Sometimes all it takes is a few new suggestions to encourage people to eat their veggies, even the most familiar.
Carrots of all things brought customers out in droves Tuesday to Ashland’s Rogue Valley Growers & Crafters Market. Applegate farmer Josh Cohen, who kindly shared the story of his carrots, for last week’s A la Carte, encountered a number of farmers market first-timers who were “intrigued” by the sound his organic produce. That translated to 400 pounds of carrots sold, a bit higher than normal, Cohen said.
Carrot recipes with last week’s story included soup, pilaf and root-vegetable ragout. Then columnist Jan Roberts-Dominguez added to the bounty with a slate of salad recipes that accompanied this week’s A Fresh Approach.
If all that wasn’t enough rooting for root vegetables, this week’s A la Carte edition of Since You Asked played up parsnips, often touted as carrots’ ideal companion. Parsnips help round out the ragout. And because parsnips deserve their own follow-up, here are a few more tips with a short, simple recipe courtesy of McClatchy News Service:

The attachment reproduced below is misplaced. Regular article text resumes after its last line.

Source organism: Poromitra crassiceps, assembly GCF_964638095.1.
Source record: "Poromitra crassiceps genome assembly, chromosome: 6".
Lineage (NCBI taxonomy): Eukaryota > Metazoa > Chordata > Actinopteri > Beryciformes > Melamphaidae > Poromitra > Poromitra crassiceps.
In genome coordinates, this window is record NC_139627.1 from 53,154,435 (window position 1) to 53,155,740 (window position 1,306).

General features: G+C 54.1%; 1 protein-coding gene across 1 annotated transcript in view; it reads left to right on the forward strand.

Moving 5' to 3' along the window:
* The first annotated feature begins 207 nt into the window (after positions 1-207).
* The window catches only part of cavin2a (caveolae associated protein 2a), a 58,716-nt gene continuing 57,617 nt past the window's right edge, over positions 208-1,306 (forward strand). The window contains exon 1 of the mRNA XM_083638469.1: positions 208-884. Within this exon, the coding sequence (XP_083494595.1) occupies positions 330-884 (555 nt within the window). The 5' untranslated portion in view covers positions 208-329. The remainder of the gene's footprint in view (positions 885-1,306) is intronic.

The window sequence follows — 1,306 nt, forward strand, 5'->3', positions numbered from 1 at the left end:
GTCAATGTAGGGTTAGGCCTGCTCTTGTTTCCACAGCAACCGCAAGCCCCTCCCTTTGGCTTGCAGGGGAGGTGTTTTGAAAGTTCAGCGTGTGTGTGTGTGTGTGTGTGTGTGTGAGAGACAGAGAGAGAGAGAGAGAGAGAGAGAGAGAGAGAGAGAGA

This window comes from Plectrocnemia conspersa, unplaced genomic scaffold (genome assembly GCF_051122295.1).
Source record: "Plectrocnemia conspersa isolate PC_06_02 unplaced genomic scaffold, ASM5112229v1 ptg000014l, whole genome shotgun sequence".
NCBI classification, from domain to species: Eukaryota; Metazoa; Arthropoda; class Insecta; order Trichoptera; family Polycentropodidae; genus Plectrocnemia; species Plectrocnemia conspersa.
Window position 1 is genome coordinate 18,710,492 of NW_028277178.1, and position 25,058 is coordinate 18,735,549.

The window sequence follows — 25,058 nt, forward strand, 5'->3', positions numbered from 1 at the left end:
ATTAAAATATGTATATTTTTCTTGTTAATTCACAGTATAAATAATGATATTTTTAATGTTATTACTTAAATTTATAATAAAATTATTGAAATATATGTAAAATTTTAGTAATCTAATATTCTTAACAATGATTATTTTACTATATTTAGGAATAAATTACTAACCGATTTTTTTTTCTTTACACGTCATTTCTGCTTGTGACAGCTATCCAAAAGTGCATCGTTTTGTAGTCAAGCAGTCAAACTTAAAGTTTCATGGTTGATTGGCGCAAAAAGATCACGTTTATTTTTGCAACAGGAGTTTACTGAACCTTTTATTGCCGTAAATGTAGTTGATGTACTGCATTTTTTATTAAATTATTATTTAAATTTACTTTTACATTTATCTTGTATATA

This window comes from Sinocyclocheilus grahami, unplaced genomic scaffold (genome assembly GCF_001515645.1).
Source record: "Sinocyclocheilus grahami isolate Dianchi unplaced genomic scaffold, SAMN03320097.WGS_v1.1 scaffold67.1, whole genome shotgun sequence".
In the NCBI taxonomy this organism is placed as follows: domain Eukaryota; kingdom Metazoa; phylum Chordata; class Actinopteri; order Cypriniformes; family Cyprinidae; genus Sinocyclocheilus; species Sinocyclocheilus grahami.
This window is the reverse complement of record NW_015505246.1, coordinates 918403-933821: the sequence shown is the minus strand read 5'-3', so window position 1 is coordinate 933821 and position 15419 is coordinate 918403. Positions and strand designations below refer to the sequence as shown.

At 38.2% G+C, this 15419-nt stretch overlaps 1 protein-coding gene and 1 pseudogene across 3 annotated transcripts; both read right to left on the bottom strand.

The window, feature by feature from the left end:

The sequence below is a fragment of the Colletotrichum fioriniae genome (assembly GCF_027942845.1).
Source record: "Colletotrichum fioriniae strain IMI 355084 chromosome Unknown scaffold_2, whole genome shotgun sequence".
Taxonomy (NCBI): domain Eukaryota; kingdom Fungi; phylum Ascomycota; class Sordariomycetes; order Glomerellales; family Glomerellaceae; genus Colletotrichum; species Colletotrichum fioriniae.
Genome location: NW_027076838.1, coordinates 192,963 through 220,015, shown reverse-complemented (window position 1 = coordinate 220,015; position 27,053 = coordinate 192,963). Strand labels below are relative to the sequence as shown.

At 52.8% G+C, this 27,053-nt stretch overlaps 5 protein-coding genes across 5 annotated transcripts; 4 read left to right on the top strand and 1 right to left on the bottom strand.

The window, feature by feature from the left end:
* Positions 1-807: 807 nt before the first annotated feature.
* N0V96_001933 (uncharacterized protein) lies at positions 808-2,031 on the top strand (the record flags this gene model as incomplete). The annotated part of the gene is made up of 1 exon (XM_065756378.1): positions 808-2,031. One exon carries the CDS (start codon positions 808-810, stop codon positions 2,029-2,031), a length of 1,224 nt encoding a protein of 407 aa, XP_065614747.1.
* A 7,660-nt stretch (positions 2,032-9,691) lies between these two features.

Keep parsnips unwashed (moisture speeds decay) in a ventilated plastic bag in the refrigerator for up to a month.
Small, tender parsnips may be peeled and grated raw into salads.
Peel parsnips just before cooking just like you would carrots. If you find a bitter woody core in a large parsnip, remove it with a paring knife.
6 to 8 medium-size parsnips
Whole milk, enough to cover
Salt and pepper, to taste
Peel the parsnips like carrots and trim away tips. Cut into equal-size pieces. Place in a medium saucepan and cover with the milk. Add a pinch or two of the salt.
Simmer (don’t boil) until parsnips are soft and tender. Remove from heat and let stand for 10 to 15 minutes.
Transfer solids to a blender jar and blend until smooth, using a little cooking liquid at a time — just enough to allow some movement in blender.
Blend some more. Adjust seasoning and enjoy. Makes 4 servings.